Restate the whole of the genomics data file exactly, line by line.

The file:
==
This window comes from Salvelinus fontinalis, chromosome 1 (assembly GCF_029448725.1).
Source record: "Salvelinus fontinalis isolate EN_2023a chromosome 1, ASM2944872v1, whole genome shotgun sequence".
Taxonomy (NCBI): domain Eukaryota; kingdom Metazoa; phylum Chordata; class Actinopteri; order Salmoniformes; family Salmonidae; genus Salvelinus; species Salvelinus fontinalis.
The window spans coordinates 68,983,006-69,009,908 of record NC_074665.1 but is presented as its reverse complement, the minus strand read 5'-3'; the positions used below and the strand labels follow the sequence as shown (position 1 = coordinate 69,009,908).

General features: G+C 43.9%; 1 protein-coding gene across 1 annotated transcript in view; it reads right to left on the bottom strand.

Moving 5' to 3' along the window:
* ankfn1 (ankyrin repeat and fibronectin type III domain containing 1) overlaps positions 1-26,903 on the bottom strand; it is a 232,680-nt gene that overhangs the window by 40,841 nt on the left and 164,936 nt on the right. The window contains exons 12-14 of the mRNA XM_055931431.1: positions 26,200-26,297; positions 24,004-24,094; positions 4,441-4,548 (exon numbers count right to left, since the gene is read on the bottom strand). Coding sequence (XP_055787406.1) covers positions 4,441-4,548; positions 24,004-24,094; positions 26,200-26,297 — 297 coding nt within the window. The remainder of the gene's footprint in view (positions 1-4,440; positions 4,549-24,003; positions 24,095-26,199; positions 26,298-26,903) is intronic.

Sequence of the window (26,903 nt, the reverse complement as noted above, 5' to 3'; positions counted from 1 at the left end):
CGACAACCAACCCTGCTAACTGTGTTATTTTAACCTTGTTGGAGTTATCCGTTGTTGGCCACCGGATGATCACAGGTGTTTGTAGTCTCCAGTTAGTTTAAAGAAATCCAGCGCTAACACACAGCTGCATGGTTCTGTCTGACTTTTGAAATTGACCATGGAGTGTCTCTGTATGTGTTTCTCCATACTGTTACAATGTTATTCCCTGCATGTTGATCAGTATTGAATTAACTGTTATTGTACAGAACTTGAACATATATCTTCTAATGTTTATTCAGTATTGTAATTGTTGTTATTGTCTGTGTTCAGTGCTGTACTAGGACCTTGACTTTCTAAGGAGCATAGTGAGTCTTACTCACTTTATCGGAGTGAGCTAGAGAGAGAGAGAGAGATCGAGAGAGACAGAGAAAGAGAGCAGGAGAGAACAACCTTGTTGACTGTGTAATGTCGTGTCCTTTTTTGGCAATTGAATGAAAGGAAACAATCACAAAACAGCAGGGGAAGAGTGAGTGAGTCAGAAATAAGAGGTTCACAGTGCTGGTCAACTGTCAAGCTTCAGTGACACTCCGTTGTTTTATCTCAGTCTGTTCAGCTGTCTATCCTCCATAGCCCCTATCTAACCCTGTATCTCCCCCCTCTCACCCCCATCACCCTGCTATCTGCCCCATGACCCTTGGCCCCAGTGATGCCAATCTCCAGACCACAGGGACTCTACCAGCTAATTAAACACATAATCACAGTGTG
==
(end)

This window comes from Salvelinus fontinalis, chromosome 1 (assembly GCF_029448725.1).
Source record: "Salvelinus fontinalis isolate EN_2023a chromosome 1, ASM2944872v1, whole genome shotgun sequence".
Taxonomy (NCBI): domain Eukaryota; kingdom Metazoa; phylum Chordata; class Actinopteri; order Salmoniformes; family Salmonidae; genus Salvelinus; species Salvelinus fontinalis.
The window spans coordinates 68,983,006-69,009,908 of record NC_074665.1 but is presented as its reverse complement, the minus strand read 5'-3'; the positions used below and the strand labels follow the sequence as shown (position 1 = coordinate 69,009,908).

General features: G+C 43.9%; 1 protein-coding gene across 1 annotated transcript in view; it reads right to left on the bottom strand.

Moving 5' to 3' along the window:
* ankfn1 (ankyrin repeat and fibronectin type III domain containing 1) overlaps positions 1-26,903 on the bottom strand; it is a 232,680-nt gene that overhangs the window by 40,841 nt on the left and 164,936 nt on the right. The window contains exons 12-14 of the mRNA XM_055931431.1: positions 26,200-26,297; positions 24,004-24,094; positions 4,441-4,548 (exon numbers count right to left, since the gene is read on the bottom strand). Coding sequence (XP_055787406.1) covers positions 4,441-4,548; positions 24,004-24,094; positions 26,200-26,297 — 297 coding nt within the window. The remainder of the gene's footprint in view (positions 1-4,440; positions 4,549-24,003; positions 24,095-26,199; positions 26,298-26,903) is intronic.

Sequence of the window (26,903 nt, the reverse complement as noted above, 5' to 3'; positions counted from 1 at the left end):
CGACAACCAACCCTGCTAACTGTGTTATTTTAACCTTGTTGGAGTTATCCGTTGTTGGCCACCGGATGATCACAGGTGTTTGTAGTCTCCAGTTAGTTTAAAGAAATCCAGCGCTAACACACAGCTGCATGGTTCTGTCTGACTTTTGAAATTGACCATGGAGTGTCTCTGTATGTGTTTCTCCATACTGTTACAATGTTATTCCCTGCATGTTGATCAGTATTGAATTAACTGTTATTGTACAGAACTTGAACATATATCTTCTAATGTTTATTCAGTATTGTAATTGTTGTTATTGTCTGTGTTCAGTGCTGTACTAGGACCTTGACTTTCTAAGGAGCATAGTGAGTCTTACTCACTTTATCGGAGTGAGCTAGAGAGAGAGAGAGAGATCGAGAGAGACAGAGAAAGAGAGCAGGAGAGAACAACCTTGTTGACTGTGTAATGTCGTGTCCTTTTTTGGCAATTGAATGAAAGGAAACAATCACAAAACAGCAGGGGAAGAGTGAGTGAGTCAGAAATAAGAGGTTCACAGTGCTGGTCAACTGTCAAGCTTCAGTGACACTCCGTTGTTTTATCTCAGTCTGTTCAGCTGTCTATCCTCCATAGCCCCTATCTAACCCTGTATCTCCCCCCTCTCACCCCCATCACCCTGCTATCTGCCCCATGACCCTTGGCCCCAGTGATGCCAATCTCCAGACCACAGGGACTCTACCAGCTAATTAAACACATAATCACAGTGTG